Brown must continue to enhance all its efforts to combat sexual misconduct, by improving education, awareness and prevention efforts; issuing timely warnings about sexual assaults and related misconduct; and investigating and resolving student complaints. We have made substantial progress. We are undertaking a national search for a new Title IX program officer. Over the summer, we made improvements to our education, prevention and counseling programs. We have established the Sexual Assault Task Force, which is in the midst of a comprehensive review of our policies and practices.

The student community must also take collective responsibility for ending sexual violence on campus. The use of drugs, including alcohol, to incapacitate someone should be unacceptable to all Brown students. Sexual violence and predatory behavior at Brown should be equally unacceptable. Every student at Brown should be treated with dignity and respect, and every student at Brown is fully capable of conduct that demonstrates respect for the rights and safety of others.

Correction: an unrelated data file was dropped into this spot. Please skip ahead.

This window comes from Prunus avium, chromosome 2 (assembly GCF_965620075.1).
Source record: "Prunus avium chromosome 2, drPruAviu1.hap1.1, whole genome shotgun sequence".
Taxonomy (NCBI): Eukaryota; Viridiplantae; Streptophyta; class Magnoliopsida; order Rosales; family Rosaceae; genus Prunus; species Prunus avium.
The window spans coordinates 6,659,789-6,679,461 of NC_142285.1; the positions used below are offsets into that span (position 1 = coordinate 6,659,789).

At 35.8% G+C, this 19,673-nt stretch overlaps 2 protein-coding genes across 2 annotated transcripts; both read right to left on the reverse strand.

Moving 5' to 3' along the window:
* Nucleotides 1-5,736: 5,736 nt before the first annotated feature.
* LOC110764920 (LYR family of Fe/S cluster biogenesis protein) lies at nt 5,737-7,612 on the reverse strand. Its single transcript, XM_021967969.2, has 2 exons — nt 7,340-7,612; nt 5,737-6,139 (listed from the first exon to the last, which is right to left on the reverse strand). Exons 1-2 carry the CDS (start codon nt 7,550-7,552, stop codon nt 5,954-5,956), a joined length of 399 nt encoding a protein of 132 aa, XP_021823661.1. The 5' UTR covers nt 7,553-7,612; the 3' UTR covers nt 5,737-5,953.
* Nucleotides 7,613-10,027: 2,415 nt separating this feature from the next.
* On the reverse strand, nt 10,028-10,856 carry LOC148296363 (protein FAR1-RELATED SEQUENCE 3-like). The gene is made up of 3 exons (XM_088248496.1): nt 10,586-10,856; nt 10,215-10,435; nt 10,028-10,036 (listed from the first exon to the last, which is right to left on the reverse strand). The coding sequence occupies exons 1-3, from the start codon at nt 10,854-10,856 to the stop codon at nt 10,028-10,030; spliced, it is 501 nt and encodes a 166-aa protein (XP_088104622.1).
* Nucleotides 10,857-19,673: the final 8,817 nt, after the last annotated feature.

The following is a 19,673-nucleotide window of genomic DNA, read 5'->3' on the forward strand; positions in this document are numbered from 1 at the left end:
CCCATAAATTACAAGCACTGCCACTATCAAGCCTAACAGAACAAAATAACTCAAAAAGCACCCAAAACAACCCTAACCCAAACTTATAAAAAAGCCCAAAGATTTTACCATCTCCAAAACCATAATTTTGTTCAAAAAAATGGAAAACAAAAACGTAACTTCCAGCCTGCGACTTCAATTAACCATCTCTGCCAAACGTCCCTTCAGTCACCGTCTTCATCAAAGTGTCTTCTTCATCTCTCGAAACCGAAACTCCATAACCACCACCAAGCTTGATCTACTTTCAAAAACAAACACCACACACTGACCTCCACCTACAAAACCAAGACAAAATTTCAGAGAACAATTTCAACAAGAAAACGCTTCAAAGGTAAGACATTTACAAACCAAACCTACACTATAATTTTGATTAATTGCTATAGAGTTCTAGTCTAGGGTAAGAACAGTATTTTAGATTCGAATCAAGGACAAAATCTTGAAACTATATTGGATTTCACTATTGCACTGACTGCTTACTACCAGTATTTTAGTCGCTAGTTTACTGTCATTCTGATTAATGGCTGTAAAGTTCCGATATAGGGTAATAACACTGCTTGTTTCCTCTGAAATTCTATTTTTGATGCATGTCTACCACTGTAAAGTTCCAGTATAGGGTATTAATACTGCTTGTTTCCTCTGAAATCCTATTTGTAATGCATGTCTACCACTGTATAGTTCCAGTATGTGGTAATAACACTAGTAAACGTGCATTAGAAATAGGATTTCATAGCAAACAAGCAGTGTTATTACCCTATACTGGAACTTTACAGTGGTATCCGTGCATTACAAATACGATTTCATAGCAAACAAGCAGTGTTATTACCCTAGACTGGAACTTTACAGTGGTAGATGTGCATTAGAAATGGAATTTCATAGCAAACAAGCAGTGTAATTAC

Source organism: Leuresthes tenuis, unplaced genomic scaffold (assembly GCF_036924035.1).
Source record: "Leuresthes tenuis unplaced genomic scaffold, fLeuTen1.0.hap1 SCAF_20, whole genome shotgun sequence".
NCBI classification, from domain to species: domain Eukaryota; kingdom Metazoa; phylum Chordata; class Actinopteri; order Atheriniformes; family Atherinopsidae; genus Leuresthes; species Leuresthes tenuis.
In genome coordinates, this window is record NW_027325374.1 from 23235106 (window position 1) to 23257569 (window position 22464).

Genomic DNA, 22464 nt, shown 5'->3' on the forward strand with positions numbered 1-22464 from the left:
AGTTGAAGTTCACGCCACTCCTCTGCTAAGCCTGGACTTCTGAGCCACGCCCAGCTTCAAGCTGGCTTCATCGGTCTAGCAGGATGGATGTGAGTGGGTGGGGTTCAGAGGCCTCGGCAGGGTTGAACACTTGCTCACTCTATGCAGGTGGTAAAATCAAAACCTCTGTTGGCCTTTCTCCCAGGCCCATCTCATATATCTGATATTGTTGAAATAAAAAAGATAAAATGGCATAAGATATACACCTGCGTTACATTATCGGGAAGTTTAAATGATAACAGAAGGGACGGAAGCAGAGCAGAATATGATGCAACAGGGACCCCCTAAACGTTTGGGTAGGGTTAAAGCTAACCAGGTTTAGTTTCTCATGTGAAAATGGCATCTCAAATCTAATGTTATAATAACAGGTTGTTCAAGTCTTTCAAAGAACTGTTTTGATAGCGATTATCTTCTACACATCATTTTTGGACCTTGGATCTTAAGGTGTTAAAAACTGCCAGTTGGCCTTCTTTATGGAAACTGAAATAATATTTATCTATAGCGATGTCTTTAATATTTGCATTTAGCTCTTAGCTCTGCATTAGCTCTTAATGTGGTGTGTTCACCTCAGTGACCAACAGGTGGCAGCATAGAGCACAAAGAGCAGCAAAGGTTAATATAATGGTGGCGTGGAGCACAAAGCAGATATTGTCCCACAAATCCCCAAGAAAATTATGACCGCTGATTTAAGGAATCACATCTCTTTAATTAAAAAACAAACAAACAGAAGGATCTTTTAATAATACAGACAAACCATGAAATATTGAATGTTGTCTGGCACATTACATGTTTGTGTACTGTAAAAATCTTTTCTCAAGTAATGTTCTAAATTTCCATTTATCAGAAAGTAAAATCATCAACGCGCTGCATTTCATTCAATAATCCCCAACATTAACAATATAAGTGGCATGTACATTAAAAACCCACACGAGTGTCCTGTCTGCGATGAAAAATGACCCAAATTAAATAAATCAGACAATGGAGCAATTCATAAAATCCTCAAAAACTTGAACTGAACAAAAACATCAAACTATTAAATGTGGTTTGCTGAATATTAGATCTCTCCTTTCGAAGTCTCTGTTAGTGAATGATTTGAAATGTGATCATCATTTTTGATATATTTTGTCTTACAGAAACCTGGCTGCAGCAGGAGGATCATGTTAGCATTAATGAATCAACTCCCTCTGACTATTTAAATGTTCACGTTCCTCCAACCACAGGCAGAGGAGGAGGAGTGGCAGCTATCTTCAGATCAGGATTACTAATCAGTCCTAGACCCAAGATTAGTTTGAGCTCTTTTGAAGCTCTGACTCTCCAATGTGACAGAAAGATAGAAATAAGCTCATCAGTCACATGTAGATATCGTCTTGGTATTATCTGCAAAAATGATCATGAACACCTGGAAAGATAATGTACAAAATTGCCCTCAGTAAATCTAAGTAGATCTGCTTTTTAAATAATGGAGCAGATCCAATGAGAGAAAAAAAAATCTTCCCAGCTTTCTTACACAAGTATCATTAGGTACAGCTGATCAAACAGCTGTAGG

We are committed to improving and expanding the resources and policies of the University to combat and eliminate sexual violence on campus. We call on all students, faculty members and staff members to similarly commit themselves to eliminating this unacceptable behavior, both in their own conduct and by intervening or reporting when they observe it in others.


Russell Carey ’91 MA’06, executive vice president for planning and policy, and Margaret Klawunn, vice president for campus life and student services, can be reached for comment at and